The rise & rise of financial services regulation & its enforcement

This article originally appeared in Issue 24 of En Voyage and we are reproducing it here.

For many years there have been suspicions, typically misconceived, about the integrity of Guernsey and other offshore international financial centres, particularly by the governments of onshore jurisdictions such as the United States and continental Europe.  Together with the demand for increased transparency with respect to the financial affairs of the wealthy with a view of securing higher domestic tax revenues, especially post the global financial crisis, these suspicions have manifested in ever increasing layers of regulation upon the financial services Guernsey provides.

In response to the demands from the international community including the threat of economic sanctions by the G20 against non-cooperative jurisdictions, the States of Guernsey, the Guernsey Financial Services Commission, the Revenue Service and other domestic authorities have endeavoured to ensure implementation and compliance with a robust legislative framework now expected of Guernsey, including the requirements of the Organisation for Economic Co-operation and Development (OECD) with respect to the implementation of the internationally agreed tax standard.

Whilst those of us who work in or advise the financial services sector appreciate that it continues to be important for “Guernsey plc” (and indeed for the benefit of the wider local community) that the integrity of our financial services sector be stringently maintained, the counterweight is the acceptance of greater external scrutiny in the provision of our financial services by, for example, MONEYVAL (an expert committee of the Council of Europe concerning the evaluation of anti-money laundering measures and the financing of terrorism) and the implementation of appropriate domestic measures to satisfy onshore fiscal and political demands.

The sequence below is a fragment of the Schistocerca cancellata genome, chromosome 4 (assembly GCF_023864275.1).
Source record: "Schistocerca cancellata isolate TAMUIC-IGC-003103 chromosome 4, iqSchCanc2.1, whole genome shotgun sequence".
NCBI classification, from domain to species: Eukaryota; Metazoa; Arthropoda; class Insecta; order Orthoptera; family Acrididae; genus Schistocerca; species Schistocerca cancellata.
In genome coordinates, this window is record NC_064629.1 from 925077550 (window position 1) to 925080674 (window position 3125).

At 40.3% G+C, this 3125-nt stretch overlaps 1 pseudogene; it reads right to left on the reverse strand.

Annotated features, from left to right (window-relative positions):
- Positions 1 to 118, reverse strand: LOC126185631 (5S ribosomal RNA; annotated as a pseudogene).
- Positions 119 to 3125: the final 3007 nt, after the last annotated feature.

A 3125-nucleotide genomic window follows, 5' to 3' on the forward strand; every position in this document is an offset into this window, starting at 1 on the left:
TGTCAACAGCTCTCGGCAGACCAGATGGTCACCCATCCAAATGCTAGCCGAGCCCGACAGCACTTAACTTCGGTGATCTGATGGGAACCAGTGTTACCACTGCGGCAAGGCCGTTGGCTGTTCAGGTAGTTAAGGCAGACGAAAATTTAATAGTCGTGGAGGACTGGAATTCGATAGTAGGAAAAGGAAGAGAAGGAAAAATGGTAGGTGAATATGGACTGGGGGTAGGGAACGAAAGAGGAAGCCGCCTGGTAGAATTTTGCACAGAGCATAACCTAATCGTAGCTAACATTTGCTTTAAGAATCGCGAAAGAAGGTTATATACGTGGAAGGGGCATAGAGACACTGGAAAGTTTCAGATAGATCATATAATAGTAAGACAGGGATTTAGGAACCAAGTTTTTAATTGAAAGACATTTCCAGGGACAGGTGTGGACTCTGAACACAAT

It is against this background that the sector has (and continues) to be subject to elevated expectations of compliance with new or enhanced legislation and rules.   Significantly, in parallel, the market has seen an increase in activity from local regulatory authorities by the exercise of their various supervisory and enforcement powers.  Additionally, and in part as a consequence of the implementation in Guernsey of the OECD’s Common Reporting Standard with respect to taxation, we have witnessed increased activity by foreign fiscal and regulatory bodies demanding the disclosure of information from local financial services business and financial institutions.

In the last 12 months (prior to the events in the Ukraine and implementation of waves of additional, international economic sanctions arising from such), we have witnessed increased activity by the Guernsey Financial Services Commission not only with respect to  the imposition of additional provisional restrictions on financial services licences and the imposition of far reaching risk mitigation programs but the commencement of a number of investigations and enforcement actions leading to more prohibition orders and financial penalties.   Combined with this local regulatory activity, the market continues to experience increases in the demand for the disclosure of otherwise confidential financial information particularly through the Guernsey Revenue Services at the behest of foreign fiscal authorities pursuant to international tax information exchange agreements

The highly experienced Disputes & Risk team at Babbé regularly advises financial services businesses and their directors and officers as to their rights and obligations in the financial regulatory space including with respect to:

  • The imposition of sanctions and risk mitigation programs by the Guernsey Financial Services Commission;
  • Advising on and appearing in Guernsey Financial Services Commission enforcement investigations and subsequent proceedings;
  • Advising on the minimum criteria for licensing and requirements for the licensing of prescribed and non-prescribed financial services business under the Fiduciaries Law and related legislation;
  • Notices for the disclosure of financial and other information served by the Guernsey Revenue Service including those arising from requests made by foreign tax authorities;
  • The scope of and obligations arising under the OECD’s Common Reporting Standard for the automatic exchange of financial information;
  • The suspicious reporting regime and the imposition of information production orders under the Proceeds of Crime legislation;
  • International economic sanctions and the requirement for licenses under the Sanctions Law;
  • Data subject access requests issued under the Data Protection Law and investigations by the Office of the Data Protection Commissioner;
  • Disclosure notices issued by Her Majesty’s Revenue and Customs;

It’s an increasingly complex regulatory world out there and there’s never a one size fits all approach.  As an independent law firm, Babbé offers expert legal advise, tailored to each specific business situation.



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